• How to hold and protect music collection in one single database
• Establishing ease of transferability of the content over platforms
• How to update and sync libraries on each platform seamlessly
The primary focus in the early stages is synchronising all collections across all platforms so that users could enjoy all the platforms to the full extent, without investing excessive amounts of time. One of the main issues we found with the existing digital music scene is that products were silos, disconnected from each other. Listeners were bound with their primary platforms, especially Steve; although he does use different products for different purposes, he can’t enjoy the full benefits of them due to fragmentation.
Pelago aims to disrupt the common understanding of a ‘collection’, and therefore it must be very clear about what it is, and what it is not. In order to achieve that I deliberately ruled out four big things:
• Player. Pelago is not another music streaming service. The music it shows is linked to the music services.
• Discovery. Any sort of suggestion mechanism hasn’t been included in the MVP.
• Social. Connections, follow, messaging, etc. is the least of our target Steve’s concerns.Pelago is about ownership. The one thing Pelago must do perfectly is facilitate the management of a person’s collection.
I gave the full control to the user (an important lesson I learned from the Brewster Mess (!) ) by allowing them to choose which collection to update and where. With basic edit options (merge, rename, delete), the aim was to get the user used to the idea of managing music collection on Pelago.
The onboarding of Pelago is purely focussed on synchronising all libraries across all platforms. Considering Steve’s case, one of his subscriptions will be the most thorough, the most curated, and the main purpose of this step is to update all his accounts.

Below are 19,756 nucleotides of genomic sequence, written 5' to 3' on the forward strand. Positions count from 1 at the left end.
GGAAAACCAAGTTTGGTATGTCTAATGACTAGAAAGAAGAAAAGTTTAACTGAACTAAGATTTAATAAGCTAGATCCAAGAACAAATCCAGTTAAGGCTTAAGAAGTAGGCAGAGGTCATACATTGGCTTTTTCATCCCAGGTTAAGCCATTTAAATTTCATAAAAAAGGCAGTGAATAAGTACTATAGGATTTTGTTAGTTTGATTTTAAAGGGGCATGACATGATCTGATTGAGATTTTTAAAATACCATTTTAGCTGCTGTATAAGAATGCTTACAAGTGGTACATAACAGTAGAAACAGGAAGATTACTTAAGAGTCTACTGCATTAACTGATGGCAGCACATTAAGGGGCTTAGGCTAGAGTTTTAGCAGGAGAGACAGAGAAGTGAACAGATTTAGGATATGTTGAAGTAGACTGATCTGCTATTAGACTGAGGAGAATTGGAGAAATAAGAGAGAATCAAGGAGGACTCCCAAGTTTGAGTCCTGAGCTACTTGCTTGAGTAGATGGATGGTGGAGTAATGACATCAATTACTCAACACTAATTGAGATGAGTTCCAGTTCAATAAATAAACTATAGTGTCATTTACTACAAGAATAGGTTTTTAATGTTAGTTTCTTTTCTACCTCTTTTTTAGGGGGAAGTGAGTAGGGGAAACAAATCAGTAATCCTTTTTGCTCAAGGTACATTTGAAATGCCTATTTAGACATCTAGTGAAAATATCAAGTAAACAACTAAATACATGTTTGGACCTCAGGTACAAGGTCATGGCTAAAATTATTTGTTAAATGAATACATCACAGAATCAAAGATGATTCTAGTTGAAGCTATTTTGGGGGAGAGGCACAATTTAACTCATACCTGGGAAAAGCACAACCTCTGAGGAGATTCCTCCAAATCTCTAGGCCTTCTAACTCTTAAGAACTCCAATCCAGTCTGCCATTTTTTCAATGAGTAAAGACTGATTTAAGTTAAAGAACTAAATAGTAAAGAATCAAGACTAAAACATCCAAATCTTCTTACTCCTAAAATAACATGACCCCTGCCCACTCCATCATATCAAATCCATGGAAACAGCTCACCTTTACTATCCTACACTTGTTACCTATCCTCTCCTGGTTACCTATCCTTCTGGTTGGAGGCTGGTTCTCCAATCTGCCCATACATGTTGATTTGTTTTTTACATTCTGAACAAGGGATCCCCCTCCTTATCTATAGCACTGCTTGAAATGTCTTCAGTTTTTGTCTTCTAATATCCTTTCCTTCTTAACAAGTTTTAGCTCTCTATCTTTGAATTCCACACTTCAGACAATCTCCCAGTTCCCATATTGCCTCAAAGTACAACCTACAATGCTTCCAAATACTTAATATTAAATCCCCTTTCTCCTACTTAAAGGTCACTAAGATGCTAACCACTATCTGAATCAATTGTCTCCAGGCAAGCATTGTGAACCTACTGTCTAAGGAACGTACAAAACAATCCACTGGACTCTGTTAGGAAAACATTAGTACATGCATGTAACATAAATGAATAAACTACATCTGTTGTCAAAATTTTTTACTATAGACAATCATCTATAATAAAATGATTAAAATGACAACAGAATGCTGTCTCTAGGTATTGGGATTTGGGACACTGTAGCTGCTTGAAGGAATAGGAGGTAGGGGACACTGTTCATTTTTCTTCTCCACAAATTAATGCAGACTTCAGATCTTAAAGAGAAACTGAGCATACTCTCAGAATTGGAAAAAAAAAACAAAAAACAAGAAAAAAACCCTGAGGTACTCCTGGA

The first confirmation is provided when the information is successfully received. Inspired by Minimum Badass User, I designed a small widget here; a mini summary box about users’ music taste. I aimed to increase social share and provide the audience - actual and potential - with instant awareness about the benefits of the product.
There are two main sections of Pelago, which serve two main user needs found during the user research;
• Library: management and organisation of the user’s music library across all platforms
• Activity: updating the user’s library according to their online activity
After onboarding, the user lands on the library, which provides them with solid validation about their retrieved data. On the library the user is able to see an overview of their entire collection. They can ‘activate’ playlists on integrated services.
The information architecture here is designed so that the services are attached to content (as opposed to grouping tracks and playlists under containing services). By doing so I aimed to emphasise the content over the product, and give the impression of an independent music collection.